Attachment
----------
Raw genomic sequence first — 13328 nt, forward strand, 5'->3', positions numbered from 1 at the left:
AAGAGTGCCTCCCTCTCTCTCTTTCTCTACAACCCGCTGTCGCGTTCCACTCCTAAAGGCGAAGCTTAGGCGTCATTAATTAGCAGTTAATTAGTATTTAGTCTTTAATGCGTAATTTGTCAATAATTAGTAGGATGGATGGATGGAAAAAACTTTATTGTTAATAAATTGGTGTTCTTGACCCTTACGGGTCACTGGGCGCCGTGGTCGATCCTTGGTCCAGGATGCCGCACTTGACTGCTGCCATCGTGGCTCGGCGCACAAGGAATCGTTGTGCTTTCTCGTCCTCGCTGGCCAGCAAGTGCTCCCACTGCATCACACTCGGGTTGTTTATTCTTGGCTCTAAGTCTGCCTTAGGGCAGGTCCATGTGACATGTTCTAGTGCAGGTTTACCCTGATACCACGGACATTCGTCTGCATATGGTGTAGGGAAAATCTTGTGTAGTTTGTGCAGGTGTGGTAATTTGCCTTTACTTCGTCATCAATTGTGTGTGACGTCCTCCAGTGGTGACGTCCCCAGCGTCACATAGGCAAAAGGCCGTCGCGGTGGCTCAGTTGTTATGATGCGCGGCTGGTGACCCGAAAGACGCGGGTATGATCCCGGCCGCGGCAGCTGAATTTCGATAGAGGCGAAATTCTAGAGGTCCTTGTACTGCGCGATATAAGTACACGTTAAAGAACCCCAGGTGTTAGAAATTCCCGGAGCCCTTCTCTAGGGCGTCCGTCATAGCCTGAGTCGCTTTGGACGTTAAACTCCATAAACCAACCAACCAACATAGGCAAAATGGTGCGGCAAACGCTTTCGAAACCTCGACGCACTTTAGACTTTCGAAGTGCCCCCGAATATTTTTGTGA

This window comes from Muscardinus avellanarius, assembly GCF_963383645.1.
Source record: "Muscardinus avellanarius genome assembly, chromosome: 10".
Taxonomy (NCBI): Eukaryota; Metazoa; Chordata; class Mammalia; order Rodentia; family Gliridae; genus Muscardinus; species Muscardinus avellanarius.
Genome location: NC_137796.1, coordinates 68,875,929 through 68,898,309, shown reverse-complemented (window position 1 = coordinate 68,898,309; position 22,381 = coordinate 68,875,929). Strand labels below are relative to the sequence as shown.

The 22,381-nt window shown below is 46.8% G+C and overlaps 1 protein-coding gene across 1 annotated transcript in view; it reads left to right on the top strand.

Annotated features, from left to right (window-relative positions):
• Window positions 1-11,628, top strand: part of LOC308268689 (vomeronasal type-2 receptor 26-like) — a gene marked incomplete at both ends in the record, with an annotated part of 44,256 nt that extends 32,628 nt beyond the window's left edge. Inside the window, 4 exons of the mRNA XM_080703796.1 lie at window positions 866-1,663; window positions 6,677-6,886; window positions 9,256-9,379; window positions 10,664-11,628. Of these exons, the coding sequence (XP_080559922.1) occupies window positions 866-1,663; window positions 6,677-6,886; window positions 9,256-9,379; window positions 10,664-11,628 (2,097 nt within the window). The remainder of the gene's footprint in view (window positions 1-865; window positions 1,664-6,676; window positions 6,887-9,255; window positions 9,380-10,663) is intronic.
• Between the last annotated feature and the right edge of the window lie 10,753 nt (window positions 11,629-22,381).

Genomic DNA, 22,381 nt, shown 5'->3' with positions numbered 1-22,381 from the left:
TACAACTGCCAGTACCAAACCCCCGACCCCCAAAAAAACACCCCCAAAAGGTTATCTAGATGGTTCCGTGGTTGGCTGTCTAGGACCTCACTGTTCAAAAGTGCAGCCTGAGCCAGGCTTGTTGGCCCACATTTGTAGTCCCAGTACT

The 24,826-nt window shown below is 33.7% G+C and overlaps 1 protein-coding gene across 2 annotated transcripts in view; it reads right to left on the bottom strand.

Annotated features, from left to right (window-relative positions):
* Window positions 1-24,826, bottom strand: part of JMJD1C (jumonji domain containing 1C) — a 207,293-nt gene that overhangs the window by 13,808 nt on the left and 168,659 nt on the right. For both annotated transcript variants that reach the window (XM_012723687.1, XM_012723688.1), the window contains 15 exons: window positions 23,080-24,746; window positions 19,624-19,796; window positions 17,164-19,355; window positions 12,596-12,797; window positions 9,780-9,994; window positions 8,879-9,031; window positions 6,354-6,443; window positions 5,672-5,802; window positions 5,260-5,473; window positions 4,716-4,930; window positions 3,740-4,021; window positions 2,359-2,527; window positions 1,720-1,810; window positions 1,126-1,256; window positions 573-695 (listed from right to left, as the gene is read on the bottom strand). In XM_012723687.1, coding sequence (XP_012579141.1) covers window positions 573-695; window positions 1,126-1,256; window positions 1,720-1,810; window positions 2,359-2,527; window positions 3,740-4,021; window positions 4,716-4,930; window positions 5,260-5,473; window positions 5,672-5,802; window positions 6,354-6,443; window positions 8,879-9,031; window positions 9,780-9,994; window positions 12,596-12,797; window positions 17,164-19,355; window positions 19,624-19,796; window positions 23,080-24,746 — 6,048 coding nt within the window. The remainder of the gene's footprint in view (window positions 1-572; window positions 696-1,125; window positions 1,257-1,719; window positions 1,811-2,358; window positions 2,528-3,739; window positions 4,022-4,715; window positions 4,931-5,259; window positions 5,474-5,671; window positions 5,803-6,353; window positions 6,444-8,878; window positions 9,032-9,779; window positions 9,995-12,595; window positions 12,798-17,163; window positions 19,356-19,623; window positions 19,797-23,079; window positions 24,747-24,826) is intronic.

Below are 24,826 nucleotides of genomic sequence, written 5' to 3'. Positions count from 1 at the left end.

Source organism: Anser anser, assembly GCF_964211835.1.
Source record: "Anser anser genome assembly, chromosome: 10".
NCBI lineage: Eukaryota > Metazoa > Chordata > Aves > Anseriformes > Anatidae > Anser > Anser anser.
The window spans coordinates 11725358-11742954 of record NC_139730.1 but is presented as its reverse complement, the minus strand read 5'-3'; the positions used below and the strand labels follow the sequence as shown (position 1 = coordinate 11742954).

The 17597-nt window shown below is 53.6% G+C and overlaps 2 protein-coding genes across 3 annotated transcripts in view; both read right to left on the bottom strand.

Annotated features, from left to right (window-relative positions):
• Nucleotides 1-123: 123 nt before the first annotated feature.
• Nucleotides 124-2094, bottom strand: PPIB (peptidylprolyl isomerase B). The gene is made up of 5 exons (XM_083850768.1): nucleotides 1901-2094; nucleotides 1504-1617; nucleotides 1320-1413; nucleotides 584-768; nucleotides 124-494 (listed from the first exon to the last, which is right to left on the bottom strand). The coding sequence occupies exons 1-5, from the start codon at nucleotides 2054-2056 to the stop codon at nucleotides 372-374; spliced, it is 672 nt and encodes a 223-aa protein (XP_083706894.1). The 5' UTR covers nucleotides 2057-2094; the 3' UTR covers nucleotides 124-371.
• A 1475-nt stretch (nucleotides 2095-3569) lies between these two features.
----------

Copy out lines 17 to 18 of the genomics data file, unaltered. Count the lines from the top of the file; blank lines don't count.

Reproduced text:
Source organism: Anser anser, assembly GCF_964211835.1.
Source record: "Anser anser genome assembly, chromosome: 10".